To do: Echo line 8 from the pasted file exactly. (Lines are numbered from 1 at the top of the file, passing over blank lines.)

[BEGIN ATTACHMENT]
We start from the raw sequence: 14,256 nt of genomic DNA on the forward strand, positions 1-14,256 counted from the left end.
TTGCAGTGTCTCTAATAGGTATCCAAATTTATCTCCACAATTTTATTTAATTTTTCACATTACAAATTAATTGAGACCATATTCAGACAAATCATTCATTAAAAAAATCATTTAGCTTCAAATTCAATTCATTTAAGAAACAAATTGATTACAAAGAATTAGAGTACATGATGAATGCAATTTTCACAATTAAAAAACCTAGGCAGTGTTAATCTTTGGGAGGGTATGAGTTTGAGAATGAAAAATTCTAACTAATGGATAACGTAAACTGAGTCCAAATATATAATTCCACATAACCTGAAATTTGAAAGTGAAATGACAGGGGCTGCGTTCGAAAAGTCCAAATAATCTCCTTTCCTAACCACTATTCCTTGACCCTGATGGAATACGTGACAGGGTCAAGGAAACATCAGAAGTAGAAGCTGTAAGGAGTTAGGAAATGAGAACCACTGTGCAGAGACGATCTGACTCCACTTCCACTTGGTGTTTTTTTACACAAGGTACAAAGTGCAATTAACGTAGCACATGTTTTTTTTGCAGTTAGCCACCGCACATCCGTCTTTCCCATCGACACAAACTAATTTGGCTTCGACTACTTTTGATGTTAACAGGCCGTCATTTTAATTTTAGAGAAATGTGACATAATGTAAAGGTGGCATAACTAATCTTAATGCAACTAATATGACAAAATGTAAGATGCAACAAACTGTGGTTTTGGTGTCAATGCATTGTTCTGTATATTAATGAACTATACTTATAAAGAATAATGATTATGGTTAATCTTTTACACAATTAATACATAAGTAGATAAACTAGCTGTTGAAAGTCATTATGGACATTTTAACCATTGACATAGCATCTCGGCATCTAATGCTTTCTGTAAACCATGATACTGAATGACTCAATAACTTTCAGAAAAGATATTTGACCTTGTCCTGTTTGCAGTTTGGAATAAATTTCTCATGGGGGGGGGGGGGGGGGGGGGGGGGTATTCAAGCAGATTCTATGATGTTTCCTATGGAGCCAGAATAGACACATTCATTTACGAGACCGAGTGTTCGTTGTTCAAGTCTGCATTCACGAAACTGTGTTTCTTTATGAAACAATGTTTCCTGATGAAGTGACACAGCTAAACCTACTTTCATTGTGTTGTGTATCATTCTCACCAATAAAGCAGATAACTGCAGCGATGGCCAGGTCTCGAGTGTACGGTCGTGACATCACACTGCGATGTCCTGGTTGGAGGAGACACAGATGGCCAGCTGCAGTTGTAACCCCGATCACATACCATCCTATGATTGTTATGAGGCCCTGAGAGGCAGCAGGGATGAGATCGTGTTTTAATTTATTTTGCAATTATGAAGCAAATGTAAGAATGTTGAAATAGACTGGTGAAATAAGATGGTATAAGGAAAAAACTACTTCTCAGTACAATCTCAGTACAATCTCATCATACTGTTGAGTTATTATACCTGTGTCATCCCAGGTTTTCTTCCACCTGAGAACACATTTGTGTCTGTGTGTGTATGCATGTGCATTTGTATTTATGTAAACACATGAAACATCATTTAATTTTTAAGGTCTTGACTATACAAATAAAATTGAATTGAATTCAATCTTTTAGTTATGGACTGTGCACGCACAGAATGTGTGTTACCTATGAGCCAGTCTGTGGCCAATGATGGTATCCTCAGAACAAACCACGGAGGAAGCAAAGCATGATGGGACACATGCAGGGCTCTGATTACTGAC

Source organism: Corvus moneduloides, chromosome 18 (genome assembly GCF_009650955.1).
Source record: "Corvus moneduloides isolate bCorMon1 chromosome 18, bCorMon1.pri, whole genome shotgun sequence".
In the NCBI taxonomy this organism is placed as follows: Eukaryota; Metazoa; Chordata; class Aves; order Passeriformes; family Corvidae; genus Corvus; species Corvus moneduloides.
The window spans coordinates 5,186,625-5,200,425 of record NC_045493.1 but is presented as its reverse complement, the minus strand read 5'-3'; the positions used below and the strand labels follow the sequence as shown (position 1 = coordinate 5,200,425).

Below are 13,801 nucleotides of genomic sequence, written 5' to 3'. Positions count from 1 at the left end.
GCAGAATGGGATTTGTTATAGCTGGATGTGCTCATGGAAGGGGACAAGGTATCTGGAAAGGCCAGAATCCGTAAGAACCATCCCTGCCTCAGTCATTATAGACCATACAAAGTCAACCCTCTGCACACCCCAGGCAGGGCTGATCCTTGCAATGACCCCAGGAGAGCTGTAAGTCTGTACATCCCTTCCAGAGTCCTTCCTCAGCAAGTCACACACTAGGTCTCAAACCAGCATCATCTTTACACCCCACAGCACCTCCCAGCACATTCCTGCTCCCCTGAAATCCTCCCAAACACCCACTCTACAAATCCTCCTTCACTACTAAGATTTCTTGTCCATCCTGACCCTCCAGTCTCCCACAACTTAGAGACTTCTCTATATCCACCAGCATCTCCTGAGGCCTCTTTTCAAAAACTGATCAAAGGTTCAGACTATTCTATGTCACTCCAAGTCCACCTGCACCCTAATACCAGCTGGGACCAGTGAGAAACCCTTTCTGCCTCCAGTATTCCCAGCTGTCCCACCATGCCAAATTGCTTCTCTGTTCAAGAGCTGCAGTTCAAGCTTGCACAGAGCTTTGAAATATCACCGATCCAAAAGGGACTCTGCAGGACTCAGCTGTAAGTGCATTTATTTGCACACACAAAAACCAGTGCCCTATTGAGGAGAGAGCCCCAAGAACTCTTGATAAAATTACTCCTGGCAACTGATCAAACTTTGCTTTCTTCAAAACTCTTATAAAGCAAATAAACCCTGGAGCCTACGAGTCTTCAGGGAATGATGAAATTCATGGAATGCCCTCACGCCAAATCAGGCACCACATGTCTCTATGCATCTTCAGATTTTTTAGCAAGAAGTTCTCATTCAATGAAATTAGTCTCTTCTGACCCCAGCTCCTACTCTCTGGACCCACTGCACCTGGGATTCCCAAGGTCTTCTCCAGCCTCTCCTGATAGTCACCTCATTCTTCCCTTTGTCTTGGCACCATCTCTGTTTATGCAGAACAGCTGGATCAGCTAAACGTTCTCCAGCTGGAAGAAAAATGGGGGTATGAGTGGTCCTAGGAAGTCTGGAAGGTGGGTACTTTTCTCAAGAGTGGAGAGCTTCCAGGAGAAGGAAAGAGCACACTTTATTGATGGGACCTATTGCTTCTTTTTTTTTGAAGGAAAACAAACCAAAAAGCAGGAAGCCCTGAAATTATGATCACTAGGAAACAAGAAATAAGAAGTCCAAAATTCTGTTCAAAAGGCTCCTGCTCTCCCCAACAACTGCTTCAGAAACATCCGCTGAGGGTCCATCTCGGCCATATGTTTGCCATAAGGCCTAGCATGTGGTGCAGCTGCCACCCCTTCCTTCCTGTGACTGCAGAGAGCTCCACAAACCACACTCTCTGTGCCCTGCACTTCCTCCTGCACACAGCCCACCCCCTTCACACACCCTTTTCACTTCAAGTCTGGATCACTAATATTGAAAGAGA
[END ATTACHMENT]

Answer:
GCAGAATGGGATTTGTTATAGCTGGATGTGCTCATGGAAGGGGACAAGGTATCTGGAAAGGCCAGAATCCGTAAGAACCATCCCTGCCTCAGTCATTATAGACCATACAAAGTCAACCCTCTGCACACCCCAGGCAGGGCTGATCCTTGCAATGACCCCAGGAGAGCTGTAAGTCTGTACATCCCTTCCAGAGTCCTTCCTCAGCAAGTCACACACTAGGTCTCAAACCAGCATCATCTTTACACCCCACAGCACCTCCCAGCACATTCCTGCTCCCCTGAAATCCTCCCAAACACCCACTCTACAAATCCTCCTTCACTACTAAGATTTCTTGTCCATCCTGACCCTCCAGTCTCCCACAACTTAGAGACTTCTCTATATCCACCAGCATCTCCTGAGGCCTCTTTTCAAAAACTGATCAAAGGTTCAGACTATTCTATGTCACTCCAAGTCCACCTGCACCCTAATACCAGCTGGGACCAGTGAGAAACCCTTTCTGCCTCCAGTATTCCCAGCTGTCCCACCATGCCAAATTGCTTCTCTGTTCAAGAGCTGCAGTTCAAGCTTGCACAGAGCTTTGAAATATCACCGATCCAAAAGGGACTCTGCAGGACTCAGCTGTAAGTGCATTTATTTGCACACACAAAAACCAGTGCCCTATTGAGGAGAGAGCCCCAAGAACTCTTGATAAAATTACTCCTGGCAACTGATCAAACTTTGCTTTCTTCAAAACTCTTATAAAGCAAATAAACCCTGGAGCCTACGAGTCTTCAGGGAATGATGAAATTCATGGAATGCCCTCACGCCAAATCAGGCACCACATGTCTCTATGCATCTTCAGATTTTTTAGCAAGAAGTTCTCATTCAATGAAATTAGTCTCTTCTGACCCCAGCTCCTACTCTCTGGACCCACTGCACCTGGGATTCCCAAGGTCTTCTCCAGCCTCTCCTGATAGTCACCTCATTCTTCCCTTTGTCTTGGCACCATCTCTGTTTATGCAGAACAGCTGGATCAGCTAAACGTTCTCCAGCTGGAAGAAAAATGGGGGTATGAGTGGTCCTAGGAAGTCTGGAAGGTGGGTACTTTTCTCAAGAGTGGAGAGCTTCCAGGAGAAGGAAAGAGCACACTTTATTGATGGGACCTATTGCTTCTTTTTTTTTGAAGGAAAACAAACCAAAAAGCAGGAAGCCCTGAAATTATGATCACTAGGAAACAAGAAATAAGAAGTCCAAAATTCTGTTCAAAAGGCTCCTGCTCTCCCCAACAACTGCTTCAGAAACATCCGCTGAGGGTCCATCTCGGCCATATGTTTGCCATAAGGCCTAGCATGTGGTGCAGCTGCCACCCCTTCCTTCCTGTGACTGCAGAGAGCTCCACAAACCACACTCTCTGTGCCCTGCACTTCCTCCTGCACACAGCCCACCCCCTTCACACACCCTTTTCACTTCAAGTCTGGATCACTAATATTGAAAGAGA